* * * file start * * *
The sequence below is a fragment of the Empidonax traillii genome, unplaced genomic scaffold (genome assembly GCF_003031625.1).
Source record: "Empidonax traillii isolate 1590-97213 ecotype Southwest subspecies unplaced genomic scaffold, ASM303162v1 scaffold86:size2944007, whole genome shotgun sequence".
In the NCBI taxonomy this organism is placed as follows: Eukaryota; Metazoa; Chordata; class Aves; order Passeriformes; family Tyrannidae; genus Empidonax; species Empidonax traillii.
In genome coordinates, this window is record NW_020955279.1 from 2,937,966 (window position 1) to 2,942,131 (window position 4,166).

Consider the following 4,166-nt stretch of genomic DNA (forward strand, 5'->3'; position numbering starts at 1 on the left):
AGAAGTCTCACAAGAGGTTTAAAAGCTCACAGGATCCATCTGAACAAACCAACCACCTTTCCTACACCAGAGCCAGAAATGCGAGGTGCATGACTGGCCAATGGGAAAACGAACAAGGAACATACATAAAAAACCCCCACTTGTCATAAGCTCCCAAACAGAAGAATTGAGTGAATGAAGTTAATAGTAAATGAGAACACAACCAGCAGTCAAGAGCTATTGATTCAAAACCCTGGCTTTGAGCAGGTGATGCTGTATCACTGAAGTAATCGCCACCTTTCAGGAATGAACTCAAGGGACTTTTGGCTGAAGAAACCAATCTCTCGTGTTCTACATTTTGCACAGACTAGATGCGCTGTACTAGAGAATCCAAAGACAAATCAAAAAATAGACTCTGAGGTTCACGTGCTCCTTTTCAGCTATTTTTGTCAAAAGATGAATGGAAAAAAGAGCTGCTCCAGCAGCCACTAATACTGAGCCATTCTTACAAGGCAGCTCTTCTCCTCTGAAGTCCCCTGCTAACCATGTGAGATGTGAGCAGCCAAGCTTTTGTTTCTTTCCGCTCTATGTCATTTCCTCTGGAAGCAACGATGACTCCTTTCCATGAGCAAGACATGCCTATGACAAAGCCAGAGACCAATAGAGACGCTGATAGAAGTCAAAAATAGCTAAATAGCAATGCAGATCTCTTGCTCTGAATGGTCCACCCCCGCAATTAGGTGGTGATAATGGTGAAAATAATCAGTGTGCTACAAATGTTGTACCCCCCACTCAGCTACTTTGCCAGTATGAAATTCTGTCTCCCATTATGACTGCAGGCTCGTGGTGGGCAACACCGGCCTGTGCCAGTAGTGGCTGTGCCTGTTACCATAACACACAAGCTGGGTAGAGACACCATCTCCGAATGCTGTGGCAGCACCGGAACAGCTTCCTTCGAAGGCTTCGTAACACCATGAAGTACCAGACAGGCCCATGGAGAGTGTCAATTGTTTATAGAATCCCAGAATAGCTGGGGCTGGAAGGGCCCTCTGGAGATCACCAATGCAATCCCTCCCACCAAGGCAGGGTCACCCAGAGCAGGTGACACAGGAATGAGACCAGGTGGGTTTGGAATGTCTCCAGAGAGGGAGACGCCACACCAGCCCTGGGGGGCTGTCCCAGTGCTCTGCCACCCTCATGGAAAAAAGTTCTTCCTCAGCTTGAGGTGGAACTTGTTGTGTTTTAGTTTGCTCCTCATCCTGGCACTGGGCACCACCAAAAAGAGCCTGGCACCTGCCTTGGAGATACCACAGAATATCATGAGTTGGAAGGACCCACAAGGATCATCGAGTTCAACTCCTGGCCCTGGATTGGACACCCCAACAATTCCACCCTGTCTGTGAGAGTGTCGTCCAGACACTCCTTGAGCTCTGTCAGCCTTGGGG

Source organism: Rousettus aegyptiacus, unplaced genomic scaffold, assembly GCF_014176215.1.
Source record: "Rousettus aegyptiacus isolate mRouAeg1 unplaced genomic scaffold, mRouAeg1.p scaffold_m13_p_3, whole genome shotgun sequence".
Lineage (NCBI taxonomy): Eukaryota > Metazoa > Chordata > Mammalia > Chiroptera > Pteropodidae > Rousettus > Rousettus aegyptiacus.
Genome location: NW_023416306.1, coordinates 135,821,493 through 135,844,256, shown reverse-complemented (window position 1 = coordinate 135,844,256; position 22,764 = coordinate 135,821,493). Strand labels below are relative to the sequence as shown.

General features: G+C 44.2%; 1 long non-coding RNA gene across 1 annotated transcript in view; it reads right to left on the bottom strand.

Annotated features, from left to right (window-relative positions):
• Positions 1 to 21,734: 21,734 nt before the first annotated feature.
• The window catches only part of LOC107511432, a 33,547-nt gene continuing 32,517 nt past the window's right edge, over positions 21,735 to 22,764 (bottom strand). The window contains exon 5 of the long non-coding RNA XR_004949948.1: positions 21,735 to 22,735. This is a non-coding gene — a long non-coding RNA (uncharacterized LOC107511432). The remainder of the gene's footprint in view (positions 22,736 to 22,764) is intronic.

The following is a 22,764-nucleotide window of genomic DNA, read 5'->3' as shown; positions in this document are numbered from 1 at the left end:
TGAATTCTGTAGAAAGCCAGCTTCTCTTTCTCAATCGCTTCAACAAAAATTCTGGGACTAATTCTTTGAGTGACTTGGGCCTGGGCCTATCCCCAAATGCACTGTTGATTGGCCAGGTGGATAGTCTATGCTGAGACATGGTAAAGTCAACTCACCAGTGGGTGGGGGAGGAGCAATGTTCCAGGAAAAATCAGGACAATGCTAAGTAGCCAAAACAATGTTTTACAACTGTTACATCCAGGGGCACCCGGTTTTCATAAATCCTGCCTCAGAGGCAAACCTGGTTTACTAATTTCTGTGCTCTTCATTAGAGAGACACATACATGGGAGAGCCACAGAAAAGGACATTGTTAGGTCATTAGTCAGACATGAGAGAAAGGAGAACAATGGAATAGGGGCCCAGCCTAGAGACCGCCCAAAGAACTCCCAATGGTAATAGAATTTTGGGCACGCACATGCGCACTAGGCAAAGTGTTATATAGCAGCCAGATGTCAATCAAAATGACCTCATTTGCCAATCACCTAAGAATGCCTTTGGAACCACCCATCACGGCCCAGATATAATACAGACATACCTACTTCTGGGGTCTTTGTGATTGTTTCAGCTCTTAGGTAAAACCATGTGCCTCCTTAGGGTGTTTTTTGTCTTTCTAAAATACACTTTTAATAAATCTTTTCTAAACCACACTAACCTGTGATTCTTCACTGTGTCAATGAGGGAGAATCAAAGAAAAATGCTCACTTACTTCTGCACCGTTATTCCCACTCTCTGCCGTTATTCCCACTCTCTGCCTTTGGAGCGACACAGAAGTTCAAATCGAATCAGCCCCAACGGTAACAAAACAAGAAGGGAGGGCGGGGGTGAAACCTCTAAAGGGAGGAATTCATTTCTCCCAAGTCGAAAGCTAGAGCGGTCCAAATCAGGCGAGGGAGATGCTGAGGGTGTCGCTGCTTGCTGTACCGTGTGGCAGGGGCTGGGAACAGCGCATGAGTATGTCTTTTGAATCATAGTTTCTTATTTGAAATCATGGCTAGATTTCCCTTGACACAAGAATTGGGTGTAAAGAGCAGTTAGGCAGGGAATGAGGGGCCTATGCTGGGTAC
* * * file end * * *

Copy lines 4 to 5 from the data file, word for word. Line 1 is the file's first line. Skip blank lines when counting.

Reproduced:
In genome coordinates, this window is record NW_020955279.1 from 2,937,966 (window position 1) to 2,942,131 (window position 4,166).

Consider the following 4,166-nt stretch of genomic DNA (forward strand, 5'->3'; position numbering starts at 1 on the left):